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By Georgia Evans
KENSINGTON BOOKSCopyright © 2009 Rosemary Laurey
All right reserved.
Chapter OneGuildford, November 1940
"Something the matter?" Paul Schmidt asked Weiss, looking across his unheated sitting room.
Something the matter? Hans Weiss wanted to spit. He'd say there was. Their masters in Germany were baying for results and blood-he gave a twisted smile at that last thought-and here he was, facing the hardest assignment they'd been given, with the last and feeblest member of their cohort as his only help.
The nagging knowledge that someone or something in the area had the power to annihilate Vampires didn't add anything but another layer of anxiety to his prospects.
The world was wrong. He'd been the next thing to invincible for five centuries and now he was reduced to serving his petty masters in Adlerroost and watching his fellow Vampires disappear among the accursed peasants. "We need to take action," he said.
"I wouldn't argue with that," Schmidt replied, "but what? Do we have orders?"
Schmidt raised a blond eyebrow. "And?"
"Our masters are changing their plans and our mission." Weiss paused, as if considering the impermanence of mortals. "With the onset of winter, the invasion is postponed until the spring."
Schmidt nodded. He'd worked that much out for himself. "So what do theyask of us now? To keep on sowing discontent and unease?"
"That's a given but, naturally, there is more. The High Command have decided the best way to disable this wretched and stubborn country is to remove the leader."
"Kill the king? That's regicide!"
Weiss permitted himself a little smile. "Indeed it is, but the King here counts for nothing. He is a figurehead, a tool for propaganda. They mean the leader: the one who has convinced these Inselaffen, these puny island monkeys, that they are of the fabric of heroes, that their pathetic armed forces will prevail against the might of the entire German war machine, and getting bombed out of their homes is nothing more than a mere inconvenience."
"Gott!" Schmidt leaned forward, his eyes wide. "You mean Churchill?"
"Yes," Weiss replied with a nod. "We are to kill Churchill." And sat back in the lumpy armchair to enjoy Schmidt's surprise.
He was not disappointed.
Consternation, incredulity, utter amazement, and finally stunned disbelief played across the younger Vampire's face. "They are insane!" he said at last, shaking his head.
Weiss inclined his head. "Think it would be wise to share that with our masters? Would the Führer welcome your candid opinion? There are how many of your blood kindred in their hands?"
Frustration blocked out Schmidt's other emotions. "It is close to impossible, even for us," he replied, shaking his head again. "He'll be protected, surrounded by police-or the army-at all times."
"I note you said 'close to impossible,' not impossible," Weiss replied. "Nothing is truly impossible." Not even learning who or what in that village could destroy a Vampire. "It will not be easy, but it is possible. Attacking in London would be reckless and suicidal. Instead, we will strike when he is less defended."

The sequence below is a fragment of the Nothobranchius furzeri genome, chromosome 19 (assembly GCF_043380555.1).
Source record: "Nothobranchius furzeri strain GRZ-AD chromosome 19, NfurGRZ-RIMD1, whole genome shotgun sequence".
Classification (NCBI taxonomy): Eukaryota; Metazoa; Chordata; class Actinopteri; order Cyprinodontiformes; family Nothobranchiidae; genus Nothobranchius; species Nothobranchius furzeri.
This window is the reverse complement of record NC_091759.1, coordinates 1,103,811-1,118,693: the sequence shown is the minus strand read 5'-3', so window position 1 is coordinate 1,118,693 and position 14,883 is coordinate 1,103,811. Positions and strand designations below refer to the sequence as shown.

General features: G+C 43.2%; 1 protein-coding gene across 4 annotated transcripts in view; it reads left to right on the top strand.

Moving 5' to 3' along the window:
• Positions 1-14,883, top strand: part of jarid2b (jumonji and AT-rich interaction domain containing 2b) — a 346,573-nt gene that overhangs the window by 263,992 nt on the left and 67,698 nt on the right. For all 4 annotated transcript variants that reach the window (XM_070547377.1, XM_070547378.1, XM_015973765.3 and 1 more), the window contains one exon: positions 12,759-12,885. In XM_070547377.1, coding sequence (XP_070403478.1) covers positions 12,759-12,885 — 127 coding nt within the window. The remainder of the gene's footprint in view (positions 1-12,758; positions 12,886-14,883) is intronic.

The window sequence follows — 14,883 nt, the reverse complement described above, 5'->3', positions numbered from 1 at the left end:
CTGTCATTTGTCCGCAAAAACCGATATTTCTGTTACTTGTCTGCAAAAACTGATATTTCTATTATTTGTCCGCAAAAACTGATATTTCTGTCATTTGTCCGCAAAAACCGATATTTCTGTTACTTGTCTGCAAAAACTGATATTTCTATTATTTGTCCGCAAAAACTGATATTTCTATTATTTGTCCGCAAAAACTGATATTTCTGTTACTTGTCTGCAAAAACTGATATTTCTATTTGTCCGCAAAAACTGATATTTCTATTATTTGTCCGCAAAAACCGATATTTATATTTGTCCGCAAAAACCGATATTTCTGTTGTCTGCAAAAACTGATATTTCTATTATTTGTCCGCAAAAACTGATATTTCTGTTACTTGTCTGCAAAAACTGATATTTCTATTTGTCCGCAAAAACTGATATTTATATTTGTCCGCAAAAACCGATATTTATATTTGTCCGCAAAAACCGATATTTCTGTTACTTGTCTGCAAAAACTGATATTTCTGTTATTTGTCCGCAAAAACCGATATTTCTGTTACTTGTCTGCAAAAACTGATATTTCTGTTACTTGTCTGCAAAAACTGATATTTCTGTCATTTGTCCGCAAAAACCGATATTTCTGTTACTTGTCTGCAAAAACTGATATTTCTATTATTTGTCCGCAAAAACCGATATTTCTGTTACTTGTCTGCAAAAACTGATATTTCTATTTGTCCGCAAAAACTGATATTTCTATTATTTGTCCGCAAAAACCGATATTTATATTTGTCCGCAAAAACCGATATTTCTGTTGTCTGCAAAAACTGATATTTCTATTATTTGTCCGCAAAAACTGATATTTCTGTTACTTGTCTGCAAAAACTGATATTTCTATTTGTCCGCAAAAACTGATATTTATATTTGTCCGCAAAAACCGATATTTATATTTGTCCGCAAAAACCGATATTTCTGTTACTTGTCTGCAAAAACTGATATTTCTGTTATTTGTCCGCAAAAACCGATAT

"And that will be when?"
Weiss paused. Pathetic really, almost mortal to go for effect, but since he could ... "Soon. He frequently spends weekends in the country, at Wharton Lacey with his loyal friends, Sir James and Lady Gregory."
Schmidt's jaw dropped in a highly gratifying manner. "The old fool who commands the local Home Guard?"
"The same, although 'old fool' might be less than accurate. But fool or not, he is trusted. He and Churchill were at school together. The prime minister takes his secretary and a couple of policemen for protection. Sometimes cabinet ministers and representatives of friendly nations join him."
"And you know this how?"
Skepticism was to be expected. This had not been part of the master plan. "One of the parlormaids at Number Ten is our agent, plus I have suborned the family cook at Wharton Lacey. She's told when and what to cook, as seems the prime minister is a hearty trencherman."
"Brilliant, but how did you manage it? Surely she didn't volunteer."
The creature had his moments of wit. "Hardly! Propitiously, she is a native of Jersey and has relatives who did not flee before the invasion. She will provide the information I ask, to protect her family left behind."
"You don't have the power to protect them!"
"She believes I do."
Schmidt had to smile. There was a reason, other than his age, that the mortals at Adlerroost chose Weiss as their leader. He was devious, focused, and implacable. Not that Schmidt felt sorry for the duped cook, or the damned Inselaffen. But he made a mental note to never earn Weiss's enmity. "Excellent!" He meant it too. Eliminating Churchill would definitely leave the country in chaos and was the perfect opening for the Vampires to take the upper hand. "You will kill him?"
"Only possibly?" What did Weiss have in mind?
"Eliminating him would send the country into confusion, which would be admirable, but if we could control him it would be even better."
Better but far riskier. But Schmidt would keep that to himself. "Do we have instructions?"
Weiss raised an eyebrow. "We followed instructions before and look what happened to Eiche and Bloch."
In point of fact they did not know what had happened. "You are convinced they are dead?" If such a word was precise enough to describe the extinction of an immortal creature.